DIK - Deutsche Islam Konferenz - Limits to the Practice of Religion

Navigation and service

Limits to the practice of religion - Sharia in Germany?

There has been frequent debate of late on the applicability of religious law in Europe.

The following questions have been central to this debate: Where does the religious freedom guaranteed by constitutional law stand in relation to foreign legal codes? Can Muslims in Germany apply Sharia?

No legal multiculturalism

From an academic point of view the following is to be noted with regard to German law: every legal system, including the German one, decides alone whether and to what extent foreign rules can be applied in its territory. There is no legal multiculturalism at this crucial level. On the other hand, German law acknowledges the need for foreign rules to be applied in specific cases.

Definition of the term "Sharia"

What does "Sharia" mean? As the term is used in very different ways, there is a great danger of misunderstandings. In the broader sense of the word, Sharia denotes all religious and legal rules of Islam as well as the instruments of its discovery and interpretation. This includes, for example, guidelines on ritual prayers, fasting and pilgrimage, but also on contract law, family and inheritance law, and criminal law.

Many understand Sharia in a narrow sense, essentially limited to the areas of family and inheritance law and of criminal law. This is where legal and cultural conflicts arise with traditional, and sometimes even with modern, interpretations: the draconian corporal punishments of so-called Hudud criminal law (still used today in some states shaped by Islam) contravene basic and human rights in the same way as those stipulations of Civil Law that provide for gender and religious inequality. The so-called ordre public, which enforces prevailing basic legal convictions in the face of any divergent codes, is directed against the application of provisions of this kind.

Areas of application for Sharia codes

Sharia codes may be practised in areas where German law itself provides for such: from the perspective of the legal system, it is simply a matter of applying its own laws. A basic distinction must be made between religious rules (prayer, fasting etc.) and legal rules (contract law, family law, criminal law etc.).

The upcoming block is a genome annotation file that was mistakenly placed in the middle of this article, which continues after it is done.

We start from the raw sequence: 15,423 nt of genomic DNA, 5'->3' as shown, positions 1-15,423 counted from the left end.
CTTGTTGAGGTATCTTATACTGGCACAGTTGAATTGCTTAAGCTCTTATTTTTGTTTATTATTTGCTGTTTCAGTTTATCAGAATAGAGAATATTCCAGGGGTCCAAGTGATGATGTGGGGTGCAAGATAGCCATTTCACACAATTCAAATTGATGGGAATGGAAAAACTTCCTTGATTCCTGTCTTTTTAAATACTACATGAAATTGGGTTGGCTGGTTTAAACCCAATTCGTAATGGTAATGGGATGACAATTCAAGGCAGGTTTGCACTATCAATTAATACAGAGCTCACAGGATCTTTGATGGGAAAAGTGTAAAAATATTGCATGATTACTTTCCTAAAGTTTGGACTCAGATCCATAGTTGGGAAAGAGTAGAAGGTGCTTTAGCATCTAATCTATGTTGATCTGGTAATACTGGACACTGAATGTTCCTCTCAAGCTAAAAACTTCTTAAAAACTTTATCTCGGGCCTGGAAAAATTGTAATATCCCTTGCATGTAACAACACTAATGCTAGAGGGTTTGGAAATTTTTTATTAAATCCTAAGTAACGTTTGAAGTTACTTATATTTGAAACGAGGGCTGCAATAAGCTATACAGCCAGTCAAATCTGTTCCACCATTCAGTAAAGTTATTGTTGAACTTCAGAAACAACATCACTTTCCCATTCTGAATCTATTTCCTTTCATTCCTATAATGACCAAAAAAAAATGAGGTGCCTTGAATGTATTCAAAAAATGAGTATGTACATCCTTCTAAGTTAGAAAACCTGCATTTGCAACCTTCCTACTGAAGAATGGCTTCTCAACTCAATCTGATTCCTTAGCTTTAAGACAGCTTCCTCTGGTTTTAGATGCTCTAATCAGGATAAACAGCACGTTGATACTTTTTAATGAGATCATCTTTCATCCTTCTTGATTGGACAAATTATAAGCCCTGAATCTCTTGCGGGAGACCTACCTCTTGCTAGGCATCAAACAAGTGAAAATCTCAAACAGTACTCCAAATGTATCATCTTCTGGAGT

Religious rules

Religious rules enjoy the - not unlimited - protection of religious freedom guaranteed under constitutional law. Like adherents to other religions and ideologies in Germany, therefore, Muslims may build a suitable infrastructure (mosques etc.). To a certain extent, religious freedom also has an impact on relations under private law, e.g. on employment law. Here too, adequate attention must be paid to the religious needs of Muslims, whilst balancing the interests of business and individual requirements (e.g. prayer times).

Legal rules

In Germany legal rules can only be applied in cases that are closely defined by the law. Public Law, inclusive of criminal law, is excluded as far as possible. Application is therefore limited to the areas of International Private Law, dispositive German substantive law and social law.

International Private Law (IPL)

In certain cases of "international" (cross-border) circumstances, the law (cf. Art. 3 ff. Introductory Law of the Civil Code, EGBGB) stipulates that private legal relationships that have arisen with effect abroad continue to exist in principle when the persons concerned come to Germany. The same applies as long as they are foreign nationals living in Germany and the IPL rules that their private legal relationships must be judged in accordance with the law of their nationality. This also applies in principle for Muslim foreign nationals. Nevertheless, the ordre public also draws boundaries here: should the outcome of applying foreign codes be clearly incompatible with the basic legal concepts of Germany and there is adequate reference to the case here at home, then these rules shall not be applied. This affects, for example, the above-mentioned cases of unequal treatment of genders and religions.

The husband's right of repudiation

An example is the one-sided right of repudiation (so-called talaq) of the husband according to Islamic law, which contravenes the German legal code. If it is effectively practised abroad in accordance with the beliefs there, it depends whether the criteria for a divorce in accordance with German law would also have been present, or whether the outcome of the divorce serves the interests of the wife; the talaq can then also be recognised here at home, even though the institution as such is not accepted. It cannot however be recognised if the interests of the wife could not be protected during the procedure.

Dispositive German substantive law